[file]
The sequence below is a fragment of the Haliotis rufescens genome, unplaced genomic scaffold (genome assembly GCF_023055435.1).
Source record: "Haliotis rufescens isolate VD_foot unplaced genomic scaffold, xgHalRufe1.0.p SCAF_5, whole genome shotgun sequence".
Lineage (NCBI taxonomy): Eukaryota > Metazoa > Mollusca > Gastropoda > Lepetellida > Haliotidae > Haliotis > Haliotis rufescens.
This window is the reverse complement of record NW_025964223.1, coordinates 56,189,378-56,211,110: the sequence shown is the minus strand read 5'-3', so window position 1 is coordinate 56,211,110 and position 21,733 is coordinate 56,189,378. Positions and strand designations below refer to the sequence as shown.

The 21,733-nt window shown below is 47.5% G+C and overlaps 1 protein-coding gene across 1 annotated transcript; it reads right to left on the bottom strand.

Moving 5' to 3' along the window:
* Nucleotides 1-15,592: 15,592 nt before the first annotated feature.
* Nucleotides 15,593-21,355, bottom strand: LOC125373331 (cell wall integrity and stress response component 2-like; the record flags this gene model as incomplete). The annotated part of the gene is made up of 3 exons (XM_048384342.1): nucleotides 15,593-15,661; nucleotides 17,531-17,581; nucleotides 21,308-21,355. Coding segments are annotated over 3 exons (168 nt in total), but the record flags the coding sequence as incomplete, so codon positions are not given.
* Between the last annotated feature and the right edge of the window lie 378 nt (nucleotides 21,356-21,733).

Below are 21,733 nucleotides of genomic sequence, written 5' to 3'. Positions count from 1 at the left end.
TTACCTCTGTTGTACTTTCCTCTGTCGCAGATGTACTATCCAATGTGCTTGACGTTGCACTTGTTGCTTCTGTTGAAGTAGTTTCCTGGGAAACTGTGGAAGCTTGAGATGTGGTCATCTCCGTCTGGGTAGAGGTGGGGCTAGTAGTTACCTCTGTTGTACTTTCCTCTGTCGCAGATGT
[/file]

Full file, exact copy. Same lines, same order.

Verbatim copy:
The sequence below is a fragment of the Haliotis rufescens genome, unplaced genomic scaffold (genome assembly GCF_023055435.1).
Source record: "Haliotis rufescens isolate VD_foot unplaced genomic scaffold, xgHalRufe1.0.p SCAF_5, whole genome shotgun sequence".
Lineage (NCBI taxonomy): Eukaryota > Metazoa > Mollusca > Gastropoda > Lepetellida > Haliotidae > Haliotis > Haliotis rufescens.
This window is the reverse complement of record NW_025964223.1, coordinates 56,189,378-56,211,110: the sequence shown is the minus strand read 5'-3', so window position 1 is coordinate 56,211,110 and position 21,733 is coordinate 56,189,378. Positions and strand designations below refer to the sequence as shown.

The 21,733-nt window shown below is 47.5% G+C and overlaps 1 protein-coding gene across 1 annotated transcript; it reads right to left on the bottom strand.

Moving 5' to 3' along the window:
* Nucleotides 1-15,592: 15,592 nt before the first annotated feature.
* Nucleotides 15,593-21,355, bottom strand: LOC125373331 (cell wall integrity and stress response component 2-like; the record flags this gene model as incomplete). The annotated part of the gene is made up of 3 exons (XM_048384342.1): nucleotides 15,593-15,661; nucleotides 17,531-17,581; nucleotides 21,308-21,355. Coding segments are annotated over 3 exons (168 nt in total), but the record flags the coding sequence as incomplete, so codon positions are not given.
* Between the last annotated feature and the right edge of the window lie 378 nt (nucleotides 21,356-21,733).

Below are 21,733 nucleotides of genomic sequence, written 5' to 3'. Positions count from 1 at the left end.
TTACCTCTGTTGTACTTTCCTCTGTCGCAGATGTACTATCCAATGTGCTTGACGTTGCACTTGTTGCTTCTGTTGAAGTAGTTTCCTGGGAAACTGTGGAAGCTTGAGATGTGGTCATCTCCGTCTGGGTAGAGGTGGGGCTAGTAGTTACCTCTGTTGTACTTTCCTCTGTCGCAGATGT